Although some might consider it counting your chickens before they’re hatched, yield estimating can be a valuable planning and harvest preparedness tool. Best of all, it’s relatively easy, requiring only a little of your time and a few simple calculations.
“We’re trying to be the most efficient we can be with what we have,” says Jason Strode. Jason and his father, Richard, farm about 5,200 acres of corn and soybean crops near Owensboro, Kentucky, where they’ve begun focusing on nitrogen management and have looked harder at providing nitrogen to the crop when it needs it.
If walking your fields this summer feels a bit like riding a roller coaster — even on your most level ground — make sure you walk some fields planted by a 2000 series Early Riser® planter. The consistency fencerow-to-fencerow is likely to sooth your queasiness.
If you know dairy, you know a cow has four stomachs and 32 teeth, weighs around 1,400 pounds and requires about 30 to 50 gallons of water and 50 pounds of dry matter each day to produce 55 pounds of milk.1 If you know dairy, you also know June is National Dairy Month.
Whether you’re still working around the weather to get those last fields planted or your crops are emerged and well on their way, an effective field scouting plan will give your crops the best opportunity to reach their full yield potential.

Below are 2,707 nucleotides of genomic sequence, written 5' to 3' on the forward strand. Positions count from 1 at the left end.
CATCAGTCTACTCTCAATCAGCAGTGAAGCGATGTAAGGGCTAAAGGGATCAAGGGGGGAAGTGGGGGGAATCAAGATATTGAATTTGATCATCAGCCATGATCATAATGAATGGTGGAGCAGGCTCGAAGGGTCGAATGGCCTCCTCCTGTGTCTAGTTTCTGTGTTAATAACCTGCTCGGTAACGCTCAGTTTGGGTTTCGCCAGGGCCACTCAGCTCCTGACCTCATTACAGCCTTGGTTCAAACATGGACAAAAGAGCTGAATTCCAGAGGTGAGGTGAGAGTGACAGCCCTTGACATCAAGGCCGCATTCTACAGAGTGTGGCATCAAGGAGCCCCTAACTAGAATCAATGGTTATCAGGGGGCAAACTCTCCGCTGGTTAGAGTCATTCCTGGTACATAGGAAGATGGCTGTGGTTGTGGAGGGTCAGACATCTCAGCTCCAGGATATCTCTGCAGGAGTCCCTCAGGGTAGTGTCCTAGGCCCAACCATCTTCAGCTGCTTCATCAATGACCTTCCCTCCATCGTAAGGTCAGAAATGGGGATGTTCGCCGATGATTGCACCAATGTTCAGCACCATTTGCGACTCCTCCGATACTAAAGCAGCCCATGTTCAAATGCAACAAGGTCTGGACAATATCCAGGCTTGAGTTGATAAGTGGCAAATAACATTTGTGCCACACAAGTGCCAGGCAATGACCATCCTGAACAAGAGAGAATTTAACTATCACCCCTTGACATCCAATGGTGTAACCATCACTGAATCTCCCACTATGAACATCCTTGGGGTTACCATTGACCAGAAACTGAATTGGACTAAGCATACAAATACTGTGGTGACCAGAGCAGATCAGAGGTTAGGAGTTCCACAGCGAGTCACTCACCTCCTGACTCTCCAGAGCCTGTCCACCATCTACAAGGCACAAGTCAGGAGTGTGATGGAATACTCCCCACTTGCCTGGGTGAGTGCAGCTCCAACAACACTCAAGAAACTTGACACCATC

With today’s margins, any hiccup, large or small, impacts your returns. Still, when it comes down to it, harvest is the true measure of success and a big determining factor of future successes. Kevin Hruska, who farms over 44,000 acres near Gerald, Saskatchewan, will tell you his high-efficiency harvest starts with the Axial-Flow® combine.
To be sure, efficiency is neither a new nor unusual goal in farming. But it’s reassuring to know that when conditions dictate, we’ve got the tools and the drive to accomplish even more in a tighter time frame. That’s precisely the scenario that’s played out across the western Corn Belt this spring.
Favorable conditions go a long way toward helping you achieve the all-important fast, uniform crop emergence. Having the right planting equipment — as producers across many southern states are experiencing — is a big help, too.
When you want to know if a pair of winter work gloves will keep your hands warm, you don’t trust test results from Jamaica. That’s why Case IH talked to farmers across the Corn Belt about their first year with the new 2000 series Early Riser® planters. Watch the video to learn what they had to say about their first-year experiences.
A driving force behind Case IH Advanced Farming Systems (AFS) is to provide the information you need to help turn potential into profit. Other features can help ease your workload so you can be more efficient with your time. But neither can happen if you’re not getting the most from your technology.